This Irish girl name is steeped in legend, with many great women in Irish and Celtic mythology bearing this name.

The real-life person most associated with the name is Gráinne Mhaol (sometimes known as Granuaile or Grace O’Malley) - a legendary Irish pirate from the 16th century, known by her nickname ‘The Pirate Queen’.

Meabh (pronunciation: mayve)

While the anglicized spelling of this common girls’ name (Maeve) is more popular in Britain and the US, the Irish spellings Meabh and (the lesser used) Meadhbh are still seen regularly in Ireland.

The name Meabh comes from the Old Irish Madb (or Medb), meaning ‘intoxicating’.

The name is often associated with the ancient warrior queen Meabh, a powerful woman in Irish legend. Some choose to spell this name with a fada over the e: Méabh.

Niamh (pronunciation: neev)

Niamh is a traditional Irish girls’ name that is still very common in the country today. The name means ‘radiance’ and ‘brightness’.

In Irish mythology, ‘Niamh of the Golden Hair’ was the daughter of the sea god Manannan, and the lover of warrior Oisín in the legend of Tir na nÓg.

This romantic association might be the reason why this name has been consistently used in Ireland for decades.

Modern Irish girl names

While many people are named after the ancient myths of Ireland, there are other Irish girls' names which have become popular much more recently.

These names may have older origins, but their popularity in recent years makes them truly modern.

Here are some lovely modern Irish girls names:

Aisling (pronunciation: ash-ling)

The name Aisling comes from the old Irish word for ‘vision’ or ‘dream’, but it was first used as a name only in the 20th century.

Today, it is very common to meet someone with this name in Ireland. The variation Aislinn is also regularly used, and it has also been anglicized in North America as Ashling or Ashlynn.

Caoimhe (pronunciation: kee-vah or kwee-vah)

Caoimhe is a popular girls’ name with several nice meanings: ‘lovely’, ‘beautiful’ and ‘precious’.

There are two standard pronunciations of the name - kee-vah or kwee-vah - which are generally dependent on what part of Ireland you’re from.

This name started to become popular in Ireland in the 1970s and is now one of the most common names for baby girls. There is also a more rare but equally lovely boys’ version of this name - Caoimhín.

Clodagh (pronunciation: cloh-dah)

Clodagh is a pretty Irish girls’ name which comes from the name of a river in Waterford, Ireland.

It was first used as a name in the 1800s and its popularity has continued to rise, making it more modern than many of the names on this list.

It is now the 40th most popular baby girl name in the country.

Doireann (pronunciation: deer-in)

This pretty name has ancient roots, but has grown again in popularity in recent years.

Some believe that this comes from the Irish word for ‘wood’ (‘doire’), but generally it is thought that this name means ‘sullen’.

It is sometimes translated into English as Dorothy.

Éabha (pronunciation: ave-ah)

Éabha is another girl name which has dramatically risen in popularity in Ireland in recent years.

The rise in popularity of this name goes along with the increase in the use of the English name Ava. These names are both among the top 10 baby names in Ireland (cso.ie); they are pronounced the same but their meanings differ.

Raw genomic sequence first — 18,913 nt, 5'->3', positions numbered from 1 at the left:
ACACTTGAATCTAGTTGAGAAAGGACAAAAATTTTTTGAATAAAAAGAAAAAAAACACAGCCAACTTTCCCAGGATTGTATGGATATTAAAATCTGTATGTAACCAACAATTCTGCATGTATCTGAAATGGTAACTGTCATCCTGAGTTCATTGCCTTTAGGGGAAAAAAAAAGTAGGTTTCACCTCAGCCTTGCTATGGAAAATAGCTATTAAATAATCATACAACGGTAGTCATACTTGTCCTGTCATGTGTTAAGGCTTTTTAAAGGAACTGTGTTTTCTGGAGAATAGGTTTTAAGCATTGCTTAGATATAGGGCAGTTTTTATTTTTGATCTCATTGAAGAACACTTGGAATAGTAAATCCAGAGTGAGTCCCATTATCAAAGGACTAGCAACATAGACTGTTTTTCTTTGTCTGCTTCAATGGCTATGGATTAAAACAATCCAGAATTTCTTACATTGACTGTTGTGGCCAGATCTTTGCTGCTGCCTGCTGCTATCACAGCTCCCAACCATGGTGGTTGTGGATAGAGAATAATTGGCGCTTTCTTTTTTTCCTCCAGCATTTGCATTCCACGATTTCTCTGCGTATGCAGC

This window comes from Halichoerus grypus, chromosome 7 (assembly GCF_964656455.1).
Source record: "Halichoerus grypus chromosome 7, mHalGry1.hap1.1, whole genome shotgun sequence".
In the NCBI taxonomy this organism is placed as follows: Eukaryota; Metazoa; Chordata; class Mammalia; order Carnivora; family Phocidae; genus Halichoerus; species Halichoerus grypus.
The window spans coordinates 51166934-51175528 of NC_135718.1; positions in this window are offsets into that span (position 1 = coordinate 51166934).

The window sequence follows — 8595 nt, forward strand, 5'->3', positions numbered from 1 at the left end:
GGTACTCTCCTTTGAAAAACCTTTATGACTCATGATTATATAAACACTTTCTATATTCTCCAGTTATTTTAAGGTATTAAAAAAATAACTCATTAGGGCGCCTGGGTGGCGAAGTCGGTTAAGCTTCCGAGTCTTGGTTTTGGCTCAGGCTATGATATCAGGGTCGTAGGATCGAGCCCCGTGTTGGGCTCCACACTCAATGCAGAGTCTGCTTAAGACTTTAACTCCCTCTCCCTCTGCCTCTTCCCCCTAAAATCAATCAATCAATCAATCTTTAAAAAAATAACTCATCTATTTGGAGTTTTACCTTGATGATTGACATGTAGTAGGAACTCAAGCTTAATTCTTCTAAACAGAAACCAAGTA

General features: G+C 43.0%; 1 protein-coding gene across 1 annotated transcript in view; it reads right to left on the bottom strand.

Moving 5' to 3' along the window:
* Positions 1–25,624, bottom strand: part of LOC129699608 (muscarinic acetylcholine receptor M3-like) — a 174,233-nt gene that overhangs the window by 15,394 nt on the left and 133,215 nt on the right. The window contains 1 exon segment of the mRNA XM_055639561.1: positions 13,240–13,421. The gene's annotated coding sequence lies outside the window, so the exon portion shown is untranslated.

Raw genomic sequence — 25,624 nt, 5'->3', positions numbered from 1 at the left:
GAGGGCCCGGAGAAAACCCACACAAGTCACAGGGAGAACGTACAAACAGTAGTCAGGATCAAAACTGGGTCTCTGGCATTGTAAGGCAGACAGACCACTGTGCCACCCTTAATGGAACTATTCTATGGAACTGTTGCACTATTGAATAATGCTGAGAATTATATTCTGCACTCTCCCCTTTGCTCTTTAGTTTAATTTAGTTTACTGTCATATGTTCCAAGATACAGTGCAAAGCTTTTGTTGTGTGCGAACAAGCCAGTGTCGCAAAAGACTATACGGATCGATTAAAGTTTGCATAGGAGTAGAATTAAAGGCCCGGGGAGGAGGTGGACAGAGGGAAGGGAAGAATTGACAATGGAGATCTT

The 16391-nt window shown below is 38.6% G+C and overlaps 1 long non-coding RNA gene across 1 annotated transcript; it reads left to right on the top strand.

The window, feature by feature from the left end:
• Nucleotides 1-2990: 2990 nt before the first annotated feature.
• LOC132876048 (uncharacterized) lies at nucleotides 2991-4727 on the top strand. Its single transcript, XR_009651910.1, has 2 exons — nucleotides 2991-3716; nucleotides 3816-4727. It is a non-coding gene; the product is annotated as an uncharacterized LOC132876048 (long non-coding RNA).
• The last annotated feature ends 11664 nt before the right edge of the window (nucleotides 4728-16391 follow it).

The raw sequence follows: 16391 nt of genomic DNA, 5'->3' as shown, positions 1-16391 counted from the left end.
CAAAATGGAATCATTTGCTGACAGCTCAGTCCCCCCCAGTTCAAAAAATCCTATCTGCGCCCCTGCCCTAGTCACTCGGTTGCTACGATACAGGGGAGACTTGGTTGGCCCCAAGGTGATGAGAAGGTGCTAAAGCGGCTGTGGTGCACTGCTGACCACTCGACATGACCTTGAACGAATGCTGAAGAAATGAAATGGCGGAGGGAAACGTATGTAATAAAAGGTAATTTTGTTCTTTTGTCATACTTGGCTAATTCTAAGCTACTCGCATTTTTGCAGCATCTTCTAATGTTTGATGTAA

Ava comes from the Latin word for ‘bird’, while Éabha is actually the Irish name for the religious figure Eve.

Fiadh (pronunciation: fee-ah)

The name Fiadh has dramatically grown in popularity over the last 10 years, and was the most common name for baby girls in Ireland in 2021 (cso.ie).

The name means ‘wild’, but is also associated with the Irish word ‘fia’, meaning ‘deer’. For ease of pronunciation, some people choose to spell this name as Fia.

Unique Irish Girls Names

Most of the names so far have been relatively common in Ireland, but there are also some names which are used much more rarely.

These unique Irish girls’ names are just as lovely as their more popular counterparts:

Aifric (pronunciation: aff-rick)

This name is sometimes mistranslated as the Irish word for ‘Africa’, but in fact the name means ‘pleasant’.

The name became more popular with the Irish-language TV show Aifric (2006), but it still remains a unique name in the country.

Bláithín (pronunciation: blaw-heen)

This uncommon but beautiful name means ‘little flower’ in Irish - with ‘bláth’ being the Irish word for ‘flower’ and the ‘ín’ denoting the diminutive form.

Alternate versions of this name are the equally lovely Bláthnaid or Bláthnat (blaw-nid).

Caoilfhionn (pronunciation: key-lin)

While the spelling of this Irish girl name might look complicated, its pronunciation is nice and simple.

The anglicized version of this name - Keelin - is slightly more common than the Irish spelling, but both are unique names for girls.

This name is a combination of two Irish words - ‘caol’, meaning ‘slender’ and ‘fionn’ meaning ‘fair’.

Liadán / Líadan (pronunciation: lia-dawn or lee-a-din)

The name Liadán means ‘grey lady’ (derived from the irish word ‘liath’, meaning ‘grey’).

The pronunciation of this name depends on where the fada (accent) is. If spelled Liadán, the last syllable will be elongated to ‘dawn’. If spelled Líadan, there will be emphasis on the first syllable and the end will sound more like ‘din’.

Either way, this is a lyrical and unique Irish girls name.

Síomha (pronunciation: shee-va)

Síomha is a pretty Irish girls’ name, which is derived from the words ‘síth’ (peace) and ‘maith’ (good).

This is a medieval name, so dates back hundreds of years, but can still be heard occasionally in Ireland today.

Conclusion

As you can see, Irish girls’ names are diverse and fascinating in meaning.

While some might look complicated for those who don’t speak Irish, the lovely lyrical nature of the language makes them sound truly beautiful.

With this guide, you’re sure to impress the local women on your next trip to Ireland with your knowledge of their names!